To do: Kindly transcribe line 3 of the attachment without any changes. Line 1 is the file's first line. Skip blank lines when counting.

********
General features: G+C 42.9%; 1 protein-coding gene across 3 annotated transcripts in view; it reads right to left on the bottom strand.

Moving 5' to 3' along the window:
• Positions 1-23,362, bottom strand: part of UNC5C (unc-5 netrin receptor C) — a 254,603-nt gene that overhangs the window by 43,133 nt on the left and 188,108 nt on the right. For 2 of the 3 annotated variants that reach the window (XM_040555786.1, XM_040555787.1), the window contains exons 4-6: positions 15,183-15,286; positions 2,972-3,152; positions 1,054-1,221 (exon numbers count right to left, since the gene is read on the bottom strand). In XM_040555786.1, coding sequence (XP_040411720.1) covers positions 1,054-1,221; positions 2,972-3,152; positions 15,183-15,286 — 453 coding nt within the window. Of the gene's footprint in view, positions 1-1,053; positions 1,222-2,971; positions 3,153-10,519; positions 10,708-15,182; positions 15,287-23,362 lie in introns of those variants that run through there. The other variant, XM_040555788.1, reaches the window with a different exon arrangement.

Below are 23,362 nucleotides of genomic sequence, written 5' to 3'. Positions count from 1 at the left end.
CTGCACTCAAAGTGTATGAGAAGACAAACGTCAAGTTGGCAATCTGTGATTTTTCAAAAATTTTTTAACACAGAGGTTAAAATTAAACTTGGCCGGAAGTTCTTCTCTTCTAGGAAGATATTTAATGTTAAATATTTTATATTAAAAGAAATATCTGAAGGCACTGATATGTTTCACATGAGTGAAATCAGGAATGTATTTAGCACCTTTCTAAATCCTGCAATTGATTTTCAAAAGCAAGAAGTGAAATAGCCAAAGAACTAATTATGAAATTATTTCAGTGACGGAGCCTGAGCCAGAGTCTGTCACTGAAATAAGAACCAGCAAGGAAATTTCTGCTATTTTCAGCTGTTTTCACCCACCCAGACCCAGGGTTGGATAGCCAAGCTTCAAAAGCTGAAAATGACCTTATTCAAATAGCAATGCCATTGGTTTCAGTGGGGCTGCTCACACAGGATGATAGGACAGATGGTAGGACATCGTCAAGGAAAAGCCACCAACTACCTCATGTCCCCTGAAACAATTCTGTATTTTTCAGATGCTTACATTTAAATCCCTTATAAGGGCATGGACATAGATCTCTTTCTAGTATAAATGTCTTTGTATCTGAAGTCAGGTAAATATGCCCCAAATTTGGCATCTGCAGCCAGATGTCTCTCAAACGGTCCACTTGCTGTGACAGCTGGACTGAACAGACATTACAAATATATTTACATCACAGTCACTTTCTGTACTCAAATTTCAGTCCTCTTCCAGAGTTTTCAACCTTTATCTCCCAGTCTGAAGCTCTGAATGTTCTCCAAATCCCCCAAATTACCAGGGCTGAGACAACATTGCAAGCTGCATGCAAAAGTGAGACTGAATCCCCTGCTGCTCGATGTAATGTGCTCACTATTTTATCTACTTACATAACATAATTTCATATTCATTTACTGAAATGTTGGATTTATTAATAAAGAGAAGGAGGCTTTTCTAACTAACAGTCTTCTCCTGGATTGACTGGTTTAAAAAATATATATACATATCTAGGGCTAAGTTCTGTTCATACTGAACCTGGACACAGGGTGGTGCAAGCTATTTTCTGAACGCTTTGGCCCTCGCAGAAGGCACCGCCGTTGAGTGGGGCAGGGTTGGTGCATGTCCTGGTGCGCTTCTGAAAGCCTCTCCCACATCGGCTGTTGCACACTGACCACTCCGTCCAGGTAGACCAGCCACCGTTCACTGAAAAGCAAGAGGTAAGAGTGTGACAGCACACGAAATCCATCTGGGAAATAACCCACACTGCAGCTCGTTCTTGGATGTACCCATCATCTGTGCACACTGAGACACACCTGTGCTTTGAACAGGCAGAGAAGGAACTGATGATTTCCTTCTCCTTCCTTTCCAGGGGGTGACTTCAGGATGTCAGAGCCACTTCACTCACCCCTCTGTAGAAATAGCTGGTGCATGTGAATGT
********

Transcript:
• Positions 1-23,362, bottom strand: part of UNC5C (unc-5 netrin receptor C) — a 254,603-nt gene that overhangs the window by 43,133 nt on the left and 188,108 nt on the right. For 2 of the 3 annotated variants that reach the window (XM_040555786.1, XM_040555787.1), the window contains exons 4-6: positions 15,183-15,286; positions 2,972-3,152; positions 1,054-1,221 (exon numbers count right to left, since the gene is read on the bottom strand). In XM_040555786.1, coding sequence (XP_040411720.1) covers positions 1,054-1,221; positions 2,972-3,152; positions 15,183-15,286 — 453 coding nt within the window. Of the gene's footprint in view, positions 1-1,053; positions 1,222-2,971; positions 3,153-10,519; positions 10,708-15,182; positions 15,287-23,362 lie in introns of those variants that run through there. The other variant, XM_040555788.1, reaches the window with a different exon arrangement.